How to track the environment with fish

Clockwise from right – Juvenile Murray cod after calcein marking; Juvenile silver perch during the experiment; An adult golden perch. Credit: Zoe Doubleday

Clockwise from right – Juvenile Murray cod after calcein marking; Juvenile silver perch during the experiment; An adult golden perch. Credit: Zoe Doubleday

Following up on an earlier post about how hard body parts can be used to reconstruct environmental signatures, Dr Zoe Doubleday and her team have identified the relative contribution of water (that the fish are swimming in) and diet to otolith (fish ear bones) chemistry in freshwater fish. Now I know that this isn’t strictly a study about oceans, but the techniques and findings of this paper are extremely useful if you want to do this in the ocean as well! See her report below.

Otolith chemistry is used extensively around the world to address key questions relating to fish ecology and fisheries management, particularly in marine systems. Nevertheless, there is limited research on the relative contribution of water and food to elements within otoliths.
Using a controlled lab experiment, researchers at the University of Adelaide sought to address this gap by explicitly testing the relative contribution of water and food in three iconic Australian freshwater fish species — silver perch, golden perch and Murray cod.  Water was found to be the key, but not sole, contributor to otolith chemistry in all fish species. This research will improve interpretation of otolith chemistry data in freshwater fish and will help to build a more accurate picture of their movements and the environments they inhabit.
Read journal article here:

Atmospheric CO2 reaches 400 ppm

In May 2013 the National Oceanic and Atmospheric Administration in the USA reported that the atmospheric concentration of CO2 at one of their recording stations topped 400 ppm for the first time. The media surrounding this event seems to have been very much based around the event itself with little comment on what it may mean. I find this moderately disappointing because we can be moderately confident of one thing  – increased CO2 in the atmosphere means that more will dissolve into the ocean, which means an increase in ocean acidification (this is classical chemistry!).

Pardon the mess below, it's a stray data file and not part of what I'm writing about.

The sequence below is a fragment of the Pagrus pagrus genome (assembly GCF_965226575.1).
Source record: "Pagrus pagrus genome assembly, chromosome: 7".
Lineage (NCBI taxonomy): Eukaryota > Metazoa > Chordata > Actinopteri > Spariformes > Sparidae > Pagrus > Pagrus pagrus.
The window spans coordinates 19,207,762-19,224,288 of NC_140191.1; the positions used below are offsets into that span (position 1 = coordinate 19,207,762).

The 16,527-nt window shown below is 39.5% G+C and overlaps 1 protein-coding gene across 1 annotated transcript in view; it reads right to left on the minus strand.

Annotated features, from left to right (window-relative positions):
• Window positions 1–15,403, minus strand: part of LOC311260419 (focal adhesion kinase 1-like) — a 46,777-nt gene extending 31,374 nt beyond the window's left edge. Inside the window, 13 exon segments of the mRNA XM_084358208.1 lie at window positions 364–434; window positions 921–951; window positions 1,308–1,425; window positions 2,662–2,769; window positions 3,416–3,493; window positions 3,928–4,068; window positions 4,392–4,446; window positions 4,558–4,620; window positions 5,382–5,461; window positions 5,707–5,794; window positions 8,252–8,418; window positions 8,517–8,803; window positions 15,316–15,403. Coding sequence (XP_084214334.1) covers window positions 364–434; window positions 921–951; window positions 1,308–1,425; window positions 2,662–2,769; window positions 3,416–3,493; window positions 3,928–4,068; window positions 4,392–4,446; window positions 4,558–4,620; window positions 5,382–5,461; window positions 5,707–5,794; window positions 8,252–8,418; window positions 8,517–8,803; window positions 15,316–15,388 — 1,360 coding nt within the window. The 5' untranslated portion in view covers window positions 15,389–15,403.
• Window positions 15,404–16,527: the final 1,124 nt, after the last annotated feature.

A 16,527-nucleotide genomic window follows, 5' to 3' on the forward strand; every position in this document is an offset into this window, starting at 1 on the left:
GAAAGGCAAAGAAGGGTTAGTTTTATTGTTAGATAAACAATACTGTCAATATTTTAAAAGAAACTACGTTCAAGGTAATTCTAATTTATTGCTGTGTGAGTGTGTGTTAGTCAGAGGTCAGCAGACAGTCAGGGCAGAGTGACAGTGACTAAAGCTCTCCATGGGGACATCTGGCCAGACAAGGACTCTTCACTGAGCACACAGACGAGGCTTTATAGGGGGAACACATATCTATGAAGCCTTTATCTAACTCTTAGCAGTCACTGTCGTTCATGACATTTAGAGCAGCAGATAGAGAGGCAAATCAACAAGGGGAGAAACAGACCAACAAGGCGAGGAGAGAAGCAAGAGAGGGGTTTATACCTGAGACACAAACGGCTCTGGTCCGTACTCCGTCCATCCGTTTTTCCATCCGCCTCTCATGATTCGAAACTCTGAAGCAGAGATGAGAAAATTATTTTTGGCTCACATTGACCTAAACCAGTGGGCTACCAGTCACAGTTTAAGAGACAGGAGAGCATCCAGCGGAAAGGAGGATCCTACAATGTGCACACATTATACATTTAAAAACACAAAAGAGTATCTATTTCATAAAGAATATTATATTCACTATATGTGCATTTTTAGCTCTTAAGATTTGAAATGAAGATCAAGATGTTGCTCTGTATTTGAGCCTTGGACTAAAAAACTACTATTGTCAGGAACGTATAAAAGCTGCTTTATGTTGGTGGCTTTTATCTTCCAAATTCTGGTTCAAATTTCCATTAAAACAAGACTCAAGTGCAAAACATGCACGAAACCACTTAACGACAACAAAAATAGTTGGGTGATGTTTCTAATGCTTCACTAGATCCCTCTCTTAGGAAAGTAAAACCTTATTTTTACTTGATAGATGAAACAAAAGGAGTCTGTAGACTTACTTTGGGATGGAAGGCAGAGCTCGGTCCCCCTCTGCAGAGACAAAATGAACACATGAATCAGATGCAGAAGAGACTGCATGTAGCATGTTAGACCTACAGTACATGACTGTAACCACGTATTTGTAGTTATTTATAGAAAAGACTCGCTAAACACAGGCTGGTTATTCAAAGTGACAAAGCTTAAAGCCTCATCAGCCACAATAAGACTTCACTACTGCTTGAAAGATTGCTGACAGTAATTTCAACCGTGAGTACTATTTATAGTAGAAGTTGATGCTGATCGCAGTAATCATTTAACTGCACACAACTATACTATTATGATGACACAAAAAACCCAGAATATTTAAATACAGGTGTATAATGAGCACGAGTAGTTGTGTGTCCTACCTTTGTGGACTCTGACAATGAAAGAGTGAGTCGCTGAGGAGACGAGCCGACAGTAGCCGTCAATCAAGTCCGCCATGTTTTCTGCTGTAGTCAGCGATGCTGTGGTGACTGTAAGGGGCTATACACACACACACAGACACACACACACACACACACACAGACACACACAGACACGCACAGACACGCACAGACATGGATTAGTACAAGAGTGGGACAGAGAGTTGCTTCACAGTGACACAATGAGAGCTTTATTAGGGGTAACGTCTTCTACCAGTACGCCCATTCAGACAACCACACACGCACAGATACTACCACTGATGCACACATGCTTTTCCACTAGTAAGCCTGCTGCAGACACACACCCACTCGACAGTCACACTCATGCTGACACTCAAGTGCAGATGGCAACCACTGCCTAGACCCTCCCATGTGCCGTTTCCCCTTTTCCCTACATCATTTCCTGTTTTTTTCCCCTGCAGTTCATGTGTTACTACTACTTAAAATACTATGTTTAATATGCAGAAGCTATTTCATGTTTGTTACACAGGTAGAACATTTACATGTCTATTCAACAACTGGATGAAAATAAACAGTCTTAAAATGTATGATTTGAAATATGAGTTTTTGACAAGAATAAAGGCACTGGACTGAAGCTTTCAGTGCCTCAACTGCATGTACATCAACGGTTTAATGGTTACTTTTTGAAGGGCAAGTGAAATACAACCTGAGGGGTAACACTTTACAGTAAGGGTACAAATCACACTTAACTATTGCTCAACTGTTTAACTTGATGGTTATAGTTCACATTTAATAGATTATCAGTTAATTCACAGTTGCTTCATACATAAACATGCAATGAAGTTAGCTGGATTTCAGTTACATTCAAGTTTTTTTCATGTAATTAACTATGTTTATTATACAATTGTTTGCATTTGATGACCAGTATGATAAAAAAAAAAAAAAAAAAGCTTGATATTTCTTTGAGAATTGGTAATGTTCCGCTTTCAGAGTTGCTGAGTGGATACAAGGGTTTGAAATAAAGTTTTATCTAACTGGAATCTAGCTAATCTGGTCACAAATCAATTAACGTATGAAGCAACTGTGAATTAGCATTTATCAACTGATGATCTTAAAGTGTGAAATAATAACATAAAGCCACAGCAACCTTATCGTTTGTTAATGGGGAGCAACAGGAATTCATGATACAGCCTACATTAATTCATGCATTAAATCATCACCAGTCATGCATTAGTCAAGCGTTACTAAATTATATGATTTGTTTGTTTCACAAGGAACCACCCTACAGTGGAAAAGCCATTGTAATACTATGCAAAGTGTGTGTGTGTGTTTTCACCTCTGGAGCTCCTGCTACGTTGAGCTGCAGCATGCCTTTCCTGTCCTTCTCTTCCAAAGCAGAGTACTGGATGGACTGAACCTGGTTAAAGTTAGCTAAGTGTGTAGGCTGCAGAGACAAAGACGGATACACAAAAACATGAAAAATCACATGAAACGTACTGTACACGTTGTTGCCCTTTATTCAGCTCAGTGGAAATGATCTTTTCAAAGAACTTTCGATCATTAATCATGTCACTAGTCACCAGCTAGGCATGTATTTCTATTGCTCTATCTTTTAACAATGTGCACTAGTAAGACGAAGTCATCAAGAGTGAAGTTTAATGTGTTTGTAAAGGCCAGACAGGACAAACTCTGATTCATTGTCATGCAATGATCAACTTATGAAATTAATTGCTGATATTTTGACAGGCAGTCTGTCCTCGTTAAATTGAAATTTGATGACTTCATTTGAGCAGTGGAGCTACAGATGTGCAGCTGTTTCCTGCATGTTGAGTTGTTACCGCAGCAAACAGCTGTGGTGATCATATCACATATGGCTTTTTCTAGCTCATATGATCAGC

Despite the recent efforts of some of the worlds best scientists, both here in Australia and overseas, we still have an incomplete picture of the likely biological and ecological effects of this ocean acidification. However, we can be fairly certain of two things:

1. Ocean acidification will have negative impacts on organisms which form calcareous structures like the shells of molluscs (see pictures below) and the skeletons of corals; and

2. We are becoming increasingly aware that the increase in CO2 as a resource will cause changes to systems that are dominated by primary producers like seagrass and algae (e.g. kelp), mostly for the worse (for a starting point you could look at my webpage, but contact me for more information if you want!).

Unfortunately, as we enter a time of uncertainty for science funding in Australia, we may not develop a complete understanding of the system-wide effects of ocean acidification until it’s too late.

The growing edge of a juvenile abalone under high atmospheric CO2 (ultra-high magnification). Photo: Owen Burnell

The growing edge of a juvenile abalone under high atmospheric CO2 (ultra-high magnification). Photo: Owen Burnell

The growing edge of a juvenile abalone under normal atmospheric CO2 (ultra-high magnification)

The growing edge of a juvenile abalone under normal atmospheric CO2 (ultra-high magnification)

Aquatic body parts reveal all

This post is written by guest blogger Dr Zoë Doubleday, who is a Post-doctoral Fellow in the Marine Biology Program at The University of Adelaide. She has a particular interest in the utilisation of hard calcified tissues found in aquatic organisms as tools for answering critical questions in aquatic ecology. What interests me about Zoe’s work is how you can apply the techniques below to understanding past environmental conditions in the ocean and what that can tell us about the future…..


When you look at a tree stump what do you see? That’s right, rings, rings radiating out from the center to the edge; rings that represent the growth history of the tree.  Aquatic species also have rings laid down like this, year after year, decade after decade, in all kinds of body parts.  Fish and squid ear bones, shark vertebrae, coral skeletons, marine mammal teeth, bivalve and gastropod shells, cuttlefish bones. . .and the list goes on.  The beauty of hard calcified tissues is that many form growth rings with a precise periodicity (e.g. daily or annual), providing a time-calibrated archive of biological and environmental information.  To extract information from these natural chronometers we can analyse their chemical composition (such as trace elements and isotopes) and examine their growth ring